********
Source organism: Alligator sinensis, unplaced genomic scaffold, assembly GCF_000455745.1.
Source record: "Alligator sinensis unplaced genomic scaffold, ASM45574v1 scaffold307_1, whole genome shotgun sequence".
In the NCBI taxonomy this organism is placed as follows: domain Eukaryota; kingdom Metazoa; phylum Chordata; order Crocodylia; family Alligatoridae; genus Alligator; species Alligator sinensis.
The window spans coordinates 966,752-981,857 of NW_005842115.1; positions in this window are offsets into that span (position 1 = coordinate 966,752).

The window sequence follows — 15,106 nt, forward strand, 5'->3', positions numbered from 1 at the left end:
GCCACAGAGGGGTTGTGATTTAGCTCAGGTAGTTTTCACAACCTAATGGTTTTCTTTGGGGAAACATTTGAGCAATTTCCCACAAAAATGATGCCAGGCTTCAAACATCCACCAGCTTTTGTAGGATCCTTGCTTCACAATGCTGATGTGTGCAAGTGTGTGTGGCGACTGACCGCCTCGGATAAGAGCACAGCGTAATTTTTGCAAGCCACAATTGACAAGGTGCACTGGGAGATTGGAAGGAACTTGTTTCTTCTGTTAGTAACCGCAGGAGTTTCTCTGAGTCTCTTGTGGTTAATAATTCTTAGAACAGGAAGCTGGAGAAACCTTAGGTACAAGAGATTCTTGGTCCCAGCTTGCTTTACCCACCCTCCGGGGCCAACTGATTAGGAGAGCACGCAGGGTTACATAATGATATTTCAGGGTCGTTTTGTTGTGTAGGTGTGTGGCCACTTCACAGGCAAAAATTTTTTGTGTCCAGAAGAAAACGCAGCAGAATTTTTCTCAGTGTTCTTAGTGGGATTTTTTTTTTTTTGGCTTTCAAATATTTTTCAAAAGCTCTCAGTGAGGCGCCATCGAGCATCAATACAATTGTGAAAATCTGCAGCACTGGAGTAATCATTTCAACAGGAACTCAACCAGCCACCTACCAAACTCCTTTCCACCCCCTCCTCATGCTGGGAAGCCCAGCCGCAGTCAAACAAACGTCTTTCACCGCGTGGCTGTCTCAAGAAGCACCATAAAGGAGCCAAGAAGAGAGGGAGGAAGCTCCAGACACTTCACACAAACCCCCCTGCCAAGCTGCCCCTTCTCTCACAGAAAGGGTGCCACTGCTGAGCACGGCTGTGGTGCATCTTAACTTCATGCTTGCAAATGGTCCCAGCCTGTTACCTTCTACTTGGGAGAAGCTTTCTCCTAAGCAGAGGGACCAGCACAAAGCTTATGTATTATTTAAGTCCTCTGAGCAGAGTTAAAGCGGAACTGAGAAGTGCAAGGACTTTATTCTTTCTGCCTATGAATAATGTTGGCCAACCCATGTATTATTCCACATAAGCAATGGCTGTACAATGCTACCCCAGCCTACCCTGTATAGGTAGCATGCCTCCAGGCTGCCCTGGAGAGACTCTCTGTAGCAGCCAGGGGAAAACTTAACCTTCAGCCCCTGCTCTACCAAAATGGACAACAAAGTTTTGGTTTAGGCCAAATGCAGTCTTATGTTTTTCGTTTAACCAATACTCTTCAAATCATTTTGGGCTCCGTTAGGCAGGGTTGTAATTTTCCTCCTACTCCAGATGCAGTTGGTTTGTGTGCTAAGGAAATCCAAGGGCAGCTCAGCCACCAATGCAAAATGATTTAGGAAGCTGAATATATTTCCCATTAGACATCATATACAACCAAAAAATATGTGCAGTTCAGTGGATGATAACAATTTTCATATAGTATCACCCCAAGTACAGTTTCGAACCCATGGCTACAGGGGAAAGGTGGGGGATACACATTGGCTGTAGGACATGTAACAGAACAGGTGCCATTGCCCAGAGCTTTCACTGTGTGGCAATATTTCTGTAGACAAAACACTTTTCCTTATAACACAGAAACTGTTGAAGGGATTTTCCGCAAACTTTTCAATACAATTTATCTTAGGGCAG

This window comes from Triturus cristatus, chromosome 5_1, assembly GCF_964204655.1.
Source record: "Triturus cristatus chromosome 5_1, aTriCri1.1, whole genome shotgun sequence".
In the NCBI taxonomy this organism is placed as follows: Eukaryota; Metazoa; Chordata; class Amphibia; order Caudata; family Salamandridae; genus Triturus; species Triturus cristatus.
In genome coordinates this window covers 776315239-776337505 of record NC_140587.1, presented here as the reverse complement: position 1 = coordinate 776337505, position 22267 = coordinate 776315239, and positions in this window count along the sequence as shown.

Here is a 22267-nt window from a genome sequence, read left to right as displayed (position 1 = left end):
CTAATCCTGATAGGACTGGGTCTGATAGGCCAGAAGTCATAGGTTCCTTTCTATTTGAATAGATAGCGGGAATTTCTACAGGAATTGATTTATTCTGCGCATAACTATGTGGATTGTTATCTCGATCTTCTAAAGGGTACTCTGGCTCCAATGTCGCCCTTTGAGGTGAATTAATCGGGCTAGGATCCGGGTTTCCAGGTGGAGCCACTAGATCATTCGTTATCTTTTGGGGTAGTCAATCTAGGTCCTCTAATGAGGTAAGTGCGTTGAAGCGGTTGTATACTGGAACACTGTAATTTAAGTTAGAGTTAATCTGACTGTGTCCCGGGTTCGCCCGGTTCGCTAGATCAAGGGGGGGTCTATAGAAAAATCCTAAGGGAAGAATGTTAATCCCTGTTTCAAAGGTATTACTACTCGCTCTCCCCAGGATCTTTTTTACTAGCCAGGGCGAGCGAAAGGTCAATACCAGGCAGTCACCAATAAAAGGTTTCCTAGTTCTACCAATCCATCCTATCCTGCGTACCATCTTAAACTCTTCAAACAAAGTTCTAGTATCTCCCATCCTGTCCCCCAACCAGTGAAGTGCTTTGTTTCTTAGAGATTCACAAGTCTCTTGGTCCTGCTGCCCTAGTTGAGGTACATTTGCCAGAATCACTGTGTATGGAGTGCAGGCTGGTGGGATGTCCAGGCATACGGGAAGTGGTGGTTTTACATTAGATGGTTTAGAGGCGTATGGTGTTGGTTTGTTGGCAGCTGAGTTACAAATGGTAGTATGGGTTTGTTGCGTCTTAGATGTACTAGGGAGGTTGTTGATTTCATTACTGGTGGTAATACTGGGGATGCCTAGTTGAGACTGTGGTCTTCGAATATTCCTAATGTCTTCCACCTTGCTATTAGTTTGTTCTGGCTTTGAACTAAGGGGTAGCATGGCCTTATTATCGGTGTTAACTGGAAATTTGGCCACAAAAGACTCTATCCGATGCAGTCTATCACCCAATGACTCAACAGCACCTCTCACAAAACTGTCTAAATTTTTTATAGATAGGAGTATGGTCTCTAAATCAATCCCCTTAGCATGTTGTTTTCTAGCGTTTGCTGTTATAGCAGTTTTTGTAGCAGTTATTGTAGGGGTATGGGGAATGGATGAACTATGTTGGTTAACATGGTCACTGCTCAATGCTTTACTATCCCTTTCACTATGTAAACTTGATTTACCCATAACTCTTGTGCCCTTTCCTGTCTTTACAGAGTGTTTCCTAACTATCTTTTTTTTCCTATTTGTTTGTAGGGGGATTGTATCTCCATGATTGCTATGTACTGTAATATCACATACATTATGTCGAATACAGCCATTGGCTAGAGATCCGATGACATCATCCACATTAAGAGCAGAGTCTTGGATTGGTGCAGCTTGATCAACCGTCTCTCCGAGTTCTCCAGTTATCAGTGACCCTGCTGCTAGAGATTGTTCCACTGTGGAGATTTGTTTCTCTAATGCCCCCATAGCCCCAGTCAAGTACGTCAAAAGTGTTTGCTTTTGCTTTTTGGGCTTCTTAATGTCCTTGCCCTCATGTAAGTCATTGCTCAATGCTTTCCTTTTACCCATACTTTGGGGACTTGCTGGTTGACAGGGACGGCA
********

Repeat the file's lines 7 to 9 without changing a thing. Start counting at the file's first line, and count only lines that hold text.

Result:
This window comes from Triturus cristatus, chromosome 5_1, assembly GCF_964204655.1.
Source record: "Triturus cristatus chromosome 5_1, aTriCri1.1, whole genome shotgun sequence".
In the NCBI taxonomy this organism is placed as follows: Eukaryota; Metazoa; Chordata; class Amphibia; order Caudata; family Salamandridae; genus Triturus; species Triturus cristatus.